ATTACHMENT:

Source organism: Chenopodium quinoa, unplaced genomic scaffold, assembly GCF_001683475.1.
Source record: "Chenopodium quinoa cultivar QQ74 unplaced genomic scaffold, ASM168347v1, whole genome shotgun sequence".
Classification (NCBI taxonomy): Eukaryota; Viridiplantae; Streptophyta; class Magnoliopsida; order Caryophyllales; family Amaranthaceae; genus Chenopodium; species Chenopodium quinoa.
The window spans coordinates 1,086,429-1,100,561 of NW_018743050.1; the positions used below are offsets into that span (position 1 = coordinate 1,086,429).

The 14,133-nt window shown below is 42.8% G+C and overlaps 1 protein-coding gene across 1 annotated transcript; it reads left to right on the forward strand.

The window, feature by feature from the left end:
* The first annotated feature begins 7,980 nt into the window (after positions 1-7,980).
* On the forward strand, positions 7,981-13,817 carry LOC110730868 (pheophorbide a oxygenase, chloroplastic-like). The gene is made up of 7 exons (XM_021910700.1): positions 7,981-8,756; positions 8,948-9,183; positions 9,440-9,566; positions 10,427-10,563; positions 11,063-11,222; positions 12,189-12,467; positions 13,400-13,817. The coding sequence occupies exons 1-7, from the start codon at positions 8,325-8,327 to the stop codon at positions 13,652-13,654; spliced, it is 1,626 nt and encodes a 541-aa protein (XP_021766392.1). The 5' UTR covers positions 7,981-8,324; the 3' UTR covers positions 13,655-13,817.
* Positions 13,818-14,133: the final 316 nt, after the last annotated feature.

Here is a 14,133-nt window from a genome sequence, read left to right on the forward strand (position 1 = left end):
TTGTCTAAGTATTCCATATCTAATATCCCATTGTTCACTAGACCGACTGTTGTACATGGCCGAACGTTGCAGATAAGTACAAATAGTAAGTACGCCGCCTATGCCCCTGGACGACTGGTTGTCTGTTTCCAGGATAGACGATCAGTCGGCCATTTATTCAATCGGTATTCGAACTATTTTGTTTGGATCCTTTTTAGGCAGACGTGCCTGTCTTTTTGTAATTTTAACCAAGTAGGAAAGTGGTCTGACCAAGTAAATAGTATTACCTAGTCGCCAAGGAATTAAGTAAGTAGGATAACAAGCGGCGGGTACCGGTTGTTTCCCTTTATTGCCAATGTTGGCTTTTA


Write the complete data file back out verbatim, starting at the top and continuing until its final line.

Source organism: Chenopodium quinoa, unplaced genomic scaffold, assembly GCF_001683475.1.
Source record: "Chenopodium quinoa cultivar QQ74 unplaced genomic scaffold, ASM168347v1, whole genome shotgun sequence".
Classification (NCBI taxonomy): Eukaryota; Viridiplantae; Streptophyta; class Magnoliopsida; order Caryophyllales; family Amaranthaceae; genus Chenopodium; species Chenopodium quinoa.
The window spans coordinates 1,086,429-1,100,561 of NW_018743050.1; the positions used below are offsets into that span (position 1 = coordinate 1,086,429).

The 14,133-nt window shown below is 42.8% G+C and overlaps 1 protein-coding gene across 1 annotated transcript; it reads left to right on the forward strand.

The window, feature by feature from the left end:
* The first annotated feature begins 7,980 nt into the window (after positions 1-7,980).
* On the forward strand, positions 7,981-13,817 carry LOC110730868 (pheophorbide a oxygenase, chloroplastic-like). The gene is made up of 7 exons (XM_021910700.1): positions 7,981-8,756; positions 8,948-9,183; positions 9,440-9,566; positions 10,427-10,563; positions 11,063-11,222; positions 12,189-12,467; positions 13,400-13,817. The coding sequence occupies exons 1-7, from the start codon at positions 8,325-8,327 to the stop codon at positions 13,652-13,654; spliced, it is 1,626 nt and encodes a 541-aa protein (XP_021766392.1). The 5' UTR covers positions 7,981-8,324; the 3' UTR covers positions 13,655-13,817.
* Positions 13,818-14,133: the final 316 nt, after the last annotated feature.

Here is a 14,133-nt window from a genome sequence, read left to right on the forward strand (position 1 = left end):
TTGTCTAAGTATTCCATATCTAATATCCCATTGTTCACTAGACCGACTGTTGTACATGGCCGAACGTTGCAGATAAGTACAAATAGTAAGTACGCCGCCTATGCCCCTGGACGACTGGTTGTCTGTTTCCAGGATAGACGATCAGTCGGCCATTTATTCAATCGGTATTCGAACTATTTTGTTTGGATCCTTTTTAGGCAGACGTGCCTGTCTTTTTGTAATTTTAACCAAGTAGGAAAGTGGTCTGACCAAGTAAATAGTATTACCTAGTCGCCAAGGAATTAAGTAAGTAGGATAACAAGCGGCGGGTACCGGTTGTTTCCCTTTATTGCCAATGTTGGCTTTTA